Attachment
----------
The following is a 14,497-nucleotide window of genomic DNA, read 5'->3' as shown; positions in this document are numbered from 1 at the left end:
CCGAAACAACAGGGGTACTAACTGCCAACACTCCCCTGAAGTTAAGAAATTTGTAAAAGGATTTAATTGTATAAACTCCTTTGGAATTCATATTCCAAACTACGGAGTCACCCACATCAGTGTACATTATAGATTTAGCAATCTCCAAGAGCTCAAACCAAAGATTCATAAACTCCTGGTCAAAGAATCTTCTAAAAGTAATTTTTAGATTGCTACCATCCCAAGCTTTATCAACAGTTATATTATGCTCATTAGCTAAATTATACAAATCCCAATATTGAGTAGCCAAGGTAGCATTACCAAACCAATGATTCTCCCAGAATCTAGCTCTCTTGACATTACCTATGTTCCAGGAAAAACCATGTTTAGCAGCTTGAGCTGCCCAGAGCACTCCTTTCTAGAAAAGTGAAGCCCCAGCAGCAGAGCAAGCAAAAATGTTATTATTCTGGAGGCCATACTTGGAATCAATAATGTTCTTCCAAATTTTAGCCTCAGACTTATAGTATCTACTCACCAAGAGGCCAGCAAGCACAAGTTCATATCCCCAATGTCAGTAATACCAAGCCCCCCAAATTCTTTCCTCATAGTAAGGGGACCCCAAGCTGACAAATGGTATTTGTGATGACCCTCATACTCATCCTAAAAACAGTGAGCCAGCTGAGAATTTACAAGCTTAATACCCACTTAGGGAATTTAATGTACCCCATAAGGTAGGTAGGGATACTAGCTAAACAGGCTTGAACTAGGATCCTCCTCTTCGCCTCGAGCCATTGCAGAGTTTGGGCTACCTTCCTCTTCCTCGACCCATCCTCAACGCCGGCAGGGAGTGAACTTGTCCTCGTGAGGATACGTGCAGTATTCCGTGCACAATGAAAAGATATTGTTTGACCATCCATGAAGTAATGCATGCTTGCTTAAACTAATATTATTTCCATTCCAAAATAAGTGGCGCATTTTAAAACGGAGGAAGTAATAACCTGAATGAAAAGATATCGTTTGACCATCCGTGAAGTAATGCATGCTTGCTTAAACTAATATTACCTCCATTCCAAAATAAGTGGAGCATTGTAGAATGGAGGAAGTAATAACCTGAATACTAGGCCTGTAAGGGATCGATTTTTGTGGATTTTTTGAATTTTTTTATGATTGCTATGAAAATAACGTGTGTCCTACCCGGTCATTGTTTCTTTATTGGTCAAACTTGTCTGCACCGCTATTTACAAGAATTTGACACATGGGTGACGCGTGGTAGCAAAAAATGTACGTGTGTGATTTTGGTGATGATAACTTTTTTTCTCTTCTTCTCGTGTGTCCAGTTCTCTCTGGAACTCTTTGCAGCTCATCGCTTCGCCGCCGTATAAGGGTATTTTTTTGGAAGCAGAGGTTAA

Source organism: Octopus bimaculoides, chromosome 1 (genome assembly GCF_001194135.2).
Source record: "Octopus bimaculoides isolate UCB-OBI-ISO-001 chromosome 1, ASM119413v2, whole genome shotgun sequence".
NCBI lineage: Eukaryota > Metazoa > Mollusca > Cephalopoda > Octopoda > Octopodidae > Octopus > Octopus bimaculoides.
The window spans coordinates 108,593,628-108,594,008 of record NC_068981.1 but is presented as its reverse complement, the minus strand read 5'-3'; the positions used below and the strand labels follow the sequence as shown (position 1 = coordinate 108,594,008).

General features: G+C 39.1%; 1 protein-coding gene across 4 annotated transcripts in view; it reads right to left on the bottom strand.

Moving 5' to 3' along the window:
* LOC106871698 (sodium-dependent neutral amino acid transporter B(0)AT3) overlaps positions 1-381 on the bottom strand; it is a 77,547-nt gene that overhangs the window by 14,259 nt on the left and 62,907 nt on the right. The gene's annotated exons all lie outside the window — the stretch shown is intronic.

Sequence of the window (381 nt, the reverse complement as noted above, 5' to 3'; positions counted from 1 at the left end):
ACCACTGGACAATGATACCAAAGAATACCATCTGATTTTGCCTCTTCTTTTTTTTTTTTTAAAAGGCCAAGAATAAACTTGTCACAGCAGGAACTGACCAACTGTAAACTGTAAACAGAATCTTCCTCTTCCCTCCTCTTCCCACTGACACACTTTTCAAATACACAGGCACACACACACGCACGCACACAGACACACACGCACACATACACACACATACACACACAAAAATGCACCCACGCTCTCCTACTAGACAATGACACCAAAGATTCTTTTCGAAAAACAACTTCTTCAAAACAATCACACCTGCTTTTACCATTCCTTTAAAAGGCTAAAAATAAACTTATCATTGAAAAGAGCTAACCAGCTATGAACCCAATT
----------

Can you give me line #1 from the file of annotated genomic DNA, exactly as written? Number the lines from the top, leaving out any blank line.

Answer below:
The following is a 14,497-nucleotide window of genomic DNA, read 5'->3' as shown; positions in this document are numbered from 1 at the left end: